The World Record holder, Joe Atherton, suggests filling a six-inch wide x four-foot wide drainpipe with clean fine sand.  Then, make a hole in the sand with a long pole and fill it with a good peaty potting compost. 

He then suggests sowing three seeds in the compost; thinning to the best one when they have germinated.  Water from the top for the first two months, then for the remainder of the growing season, water from the bottom to encourage the roots to seek out moisture.  At harvest time wash out as much sand as possible using a hose before very gently pulling up the carrot.  Many growers use Jumbo, Japanese Imperial Long, Gold Pak, Autumn King, or Red Giant varieties to grow giant carrots.

Competition rules: Long carrots are measured from their shoulders to the tip of the root and in a straight line.  Foliage can be left on, however, it is not included in the final length. The carrot must be in one piece and no backing paper or cloth is to be used.


Carrot (Long)
 US (ft)
 Metric (m)
 Grower  Location  Date
World
  20' 5.8"
  6.245 m
 Joe Atherton
 Mansfield, UK  2012
N.Am
20' 0"
  6.096 m
  S. Abbott
  Washington, USA
  1892
AZ
      -- Not Established --
   

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Celery     (Heavy)


Celery belongs to the very small family of Apium graveolens. It is a distant relative of parsley and cow parsnip and has many uses. The stalks are eaten as vegetables but the top-roots can also be eaten. The seeds (actually very small flowers) are used as spices but also in perfumes. Celery stalks are the only food in the world known to have a negative calorie count. It costs more energy to chew on the stalks than the amount of energy in the stalk itself.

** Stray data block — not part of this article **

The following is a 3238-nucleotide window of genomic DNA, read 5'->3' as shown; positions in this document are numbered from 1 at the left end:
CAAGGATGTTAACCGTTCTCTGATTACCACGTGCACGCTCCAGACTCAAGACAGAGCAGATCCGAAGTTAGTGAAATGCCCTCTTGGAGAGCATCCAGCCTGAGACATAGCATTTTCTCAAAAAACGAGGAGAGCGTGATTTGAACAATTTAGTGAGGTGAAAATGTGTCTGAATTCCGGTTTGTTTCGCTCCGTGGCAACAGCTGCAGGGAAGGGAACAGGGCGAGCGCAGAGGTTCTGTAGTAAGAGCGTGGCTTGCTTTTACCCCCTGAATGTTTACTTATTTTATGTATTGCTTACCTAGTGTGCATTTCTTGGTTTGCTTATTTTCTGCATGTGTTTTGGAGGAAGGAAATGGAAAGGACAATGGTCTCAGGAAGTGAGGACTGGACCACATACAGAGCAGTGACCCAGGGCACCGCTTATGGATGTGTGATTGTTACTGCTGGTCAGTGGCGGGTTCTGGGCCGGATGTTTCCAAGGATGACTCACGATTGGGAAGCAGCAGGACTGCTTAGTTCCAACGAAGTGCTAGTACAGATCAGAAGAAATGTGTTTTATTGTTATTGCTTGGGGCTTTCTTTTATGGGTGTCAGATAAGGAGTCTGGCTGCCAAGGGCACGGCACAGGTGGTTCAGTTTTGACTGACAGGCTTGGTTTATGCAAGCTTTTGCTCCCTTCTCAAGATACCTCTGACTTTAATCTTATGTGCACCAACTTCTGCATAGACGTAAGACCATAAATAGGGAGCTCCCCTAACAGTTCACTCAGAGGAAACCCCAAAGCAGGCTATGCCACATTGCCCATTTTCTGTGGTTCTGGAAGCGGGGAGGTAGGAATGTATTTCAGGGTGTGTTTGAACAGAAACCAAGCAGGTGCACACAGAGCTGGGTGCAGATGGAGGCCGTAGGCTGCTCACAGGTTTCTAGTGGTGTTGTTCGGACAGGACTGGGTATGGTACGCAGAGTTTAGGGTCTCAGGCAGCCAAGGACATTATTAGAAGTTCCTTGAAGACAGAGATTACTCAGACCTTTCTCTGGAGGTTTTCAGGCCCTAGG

Celery can cause severe allergic reactions in some people when eaten. When handling celery it is best to wear long sleeves and gloves as celery in combination with UV light causes what is known as celery burn.

Celery produces a huge network of roots. To harvest celery, use a sharp knife to cut off the roots at an angle of 45° just under the base of the stems instead of trying to dig up the entire plant.

Competition rules: Celery is weighed without the roots (Ian, in the picture, had to trim the roots before it was weighed.)  It must be generally sound, dry and cleaned of any foreign matter. It should not have run to flower above the main stems.




Celery (Heavy)
US (lb)
Metric (kg)
Grower Location Date
World
74 lb 15 oz
34 kg
Ian Neale
Newport, UK
2011
N.Am
63 lb 4 oz
28.7 kg
Scott Robb
Palmer, AK
2003
AZ
-- Not Established --

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Chile Pepper     (Heavy)


The chile pepper regional giant vegetable class, accepted by the AZGPG and grown in England for its giant vegetable shows.  It is included in Arizona competitions because of its value as a commercial crop -- and for their importance to our local eating habits.  For competition purposes, chile peppers must belong to the Capsicum annuum species. Entries in this class must produce capsaisin. (All other members of the Capsicum genus are excluded from competition – to include the bell (sweet) pepper, which does not produce capsaisin.)